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The Holocaust: History and Memory

Course enrollment will be available for this course once it is scheduled.

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Course Description

The Holocaust is the paradigmatic event of twentieth-century European history, continuing to shape the politics and culture of Europe today. This course provides an overview of the history of the Holocaust and its memory after 1945.

The Holocaust is the paradigmatic event of twentieth-century European history, continuing to shape the politics and culture of Europe today. This course provides an overview of the history of the Holocaust and its memory after 1945. The first part of this course familiarizes students with the history of the Holocaust--that is, the course of events, their origin, and context. Major themes include: the rise of National Socialism in Germany; the persecution of Jews and so-called “other” victims (including, Roma and Sinti, “euthanasia” victims, and gay men); and, most crucially, the relationship between World War II and the emergence the Camp System in Eastern Europe. Through readings of sources from Jewish and non-Jewish victims, Nazi elites, functionaries, and soldiers, as well as local collaborators and bystanders, students will learn to analyze primary source material and to consider a variety of historical perspectives.

The second component of the course deals with the memory of the Holocaust after 1945. Through discussions of literature, films, and memorials, students will learn about how the Holocaust has been represented by Jews and non-Jews in Europe. In particular, this course focuses on the emergence of a bifurcated memory in Eastern and Western Europe during the Cold War. Students will look at the emergence, transformation, and legacies of the Cold War-era narratives of National Socialism and the genocide of Jews. The course culminates with a creative project: students will have the opportunity to work together to make their own proposals for a Holocaust memorial or an educational tool based on our readings and discussions.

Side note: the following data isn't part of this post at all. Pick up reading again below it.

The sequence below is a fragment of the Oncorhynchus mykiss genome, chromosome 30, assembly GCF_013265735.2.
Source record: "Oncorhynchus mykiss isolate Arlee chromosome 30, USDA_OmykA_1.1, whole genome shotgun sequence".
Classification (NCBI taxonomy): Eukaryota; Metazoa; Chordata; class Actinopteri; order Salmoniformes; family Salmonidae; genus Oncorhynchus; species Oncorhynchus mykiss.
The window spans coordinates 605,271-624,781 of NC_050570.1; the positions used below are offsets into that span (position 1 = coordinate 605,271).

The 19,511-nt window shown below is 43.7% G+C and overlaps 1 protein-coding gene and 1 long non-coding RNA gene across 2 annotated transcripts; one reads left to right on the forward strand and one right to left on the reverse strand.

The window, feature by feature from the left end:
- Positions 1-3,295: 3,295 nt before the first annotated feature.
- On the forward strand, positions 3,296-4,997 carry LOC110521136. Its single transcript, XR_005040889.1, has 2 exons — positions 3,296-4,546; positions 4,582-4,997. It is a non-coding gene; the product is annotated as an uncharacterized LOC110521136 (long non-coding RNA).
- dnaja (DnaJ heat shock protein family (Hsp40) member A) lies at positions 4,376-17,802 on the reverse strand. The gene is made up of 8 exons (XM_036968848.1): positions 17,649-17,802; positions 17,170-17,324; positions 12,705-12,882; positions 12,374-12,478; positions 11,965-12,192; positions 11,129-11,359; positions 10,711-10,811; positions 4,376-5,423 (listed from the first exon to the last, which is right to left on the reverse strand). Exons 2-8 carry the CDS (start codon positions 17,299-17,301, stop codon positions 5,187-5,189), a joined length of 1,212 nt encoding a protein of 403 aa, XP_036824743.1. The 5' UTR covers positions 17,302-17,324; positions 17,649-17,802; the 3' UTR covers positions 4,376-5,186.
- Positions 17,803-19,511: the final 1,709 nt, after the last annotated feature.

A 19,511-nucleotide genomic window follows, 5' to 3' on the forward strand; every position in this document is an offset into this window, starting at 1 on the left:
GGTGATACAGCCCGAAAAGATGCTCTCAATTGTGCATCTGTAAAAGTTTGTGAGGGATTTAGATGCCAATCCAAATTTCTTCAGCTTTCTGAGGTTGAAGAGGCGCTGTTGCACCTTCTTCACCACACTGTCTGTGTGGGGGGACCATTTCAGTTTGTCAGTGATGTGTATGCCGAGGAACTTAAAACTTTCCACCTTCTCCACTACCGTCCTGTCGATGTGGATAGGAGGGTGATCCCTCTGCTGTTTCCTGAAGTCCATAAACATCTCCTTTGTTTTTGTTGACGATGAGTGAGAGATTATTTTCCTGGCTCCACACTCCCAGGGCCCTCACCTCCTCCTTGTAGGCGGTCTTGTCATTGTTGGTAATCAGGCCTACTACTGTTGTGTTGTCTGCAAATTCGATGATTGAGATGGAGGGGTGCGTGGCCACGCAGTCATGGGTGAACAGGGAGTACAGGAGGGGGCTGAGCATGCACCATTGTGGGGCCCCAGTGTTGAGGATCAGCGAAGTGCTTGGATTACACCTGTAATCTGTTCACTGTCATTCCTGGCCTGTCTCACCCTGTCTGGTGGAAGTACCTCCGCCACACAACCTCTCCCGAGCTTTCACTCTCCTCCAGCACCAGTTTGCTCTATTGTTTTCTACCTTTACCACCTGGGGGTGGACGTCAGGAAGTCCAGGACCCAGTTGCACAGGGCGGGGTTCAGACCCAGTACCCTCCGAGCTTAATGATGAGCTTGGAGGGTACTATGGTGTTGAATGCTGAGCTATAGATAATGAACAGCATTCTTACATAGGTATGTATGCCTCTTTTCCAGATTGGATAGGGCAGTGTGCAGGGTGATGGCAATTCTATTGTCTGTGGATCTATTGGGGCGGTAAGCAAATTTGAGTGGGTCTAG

Upon completion of this course, students will:
-have foundational knowledge about the history of the Holocaust, with particular knowledge about: the rise of National Socialism, the persecution of Jews and “other” victims, and relationship between war and genocide
-be able to analyze and integrate a variety of primary source types in order to better understand the historical context
-understand the role that the Cold War played in shaping Holocaust memories and memorialization in Europe
-read literature, film, and memorials as historical sources
-be prepared for college-level discussions of primary source materials

No prerequisites.

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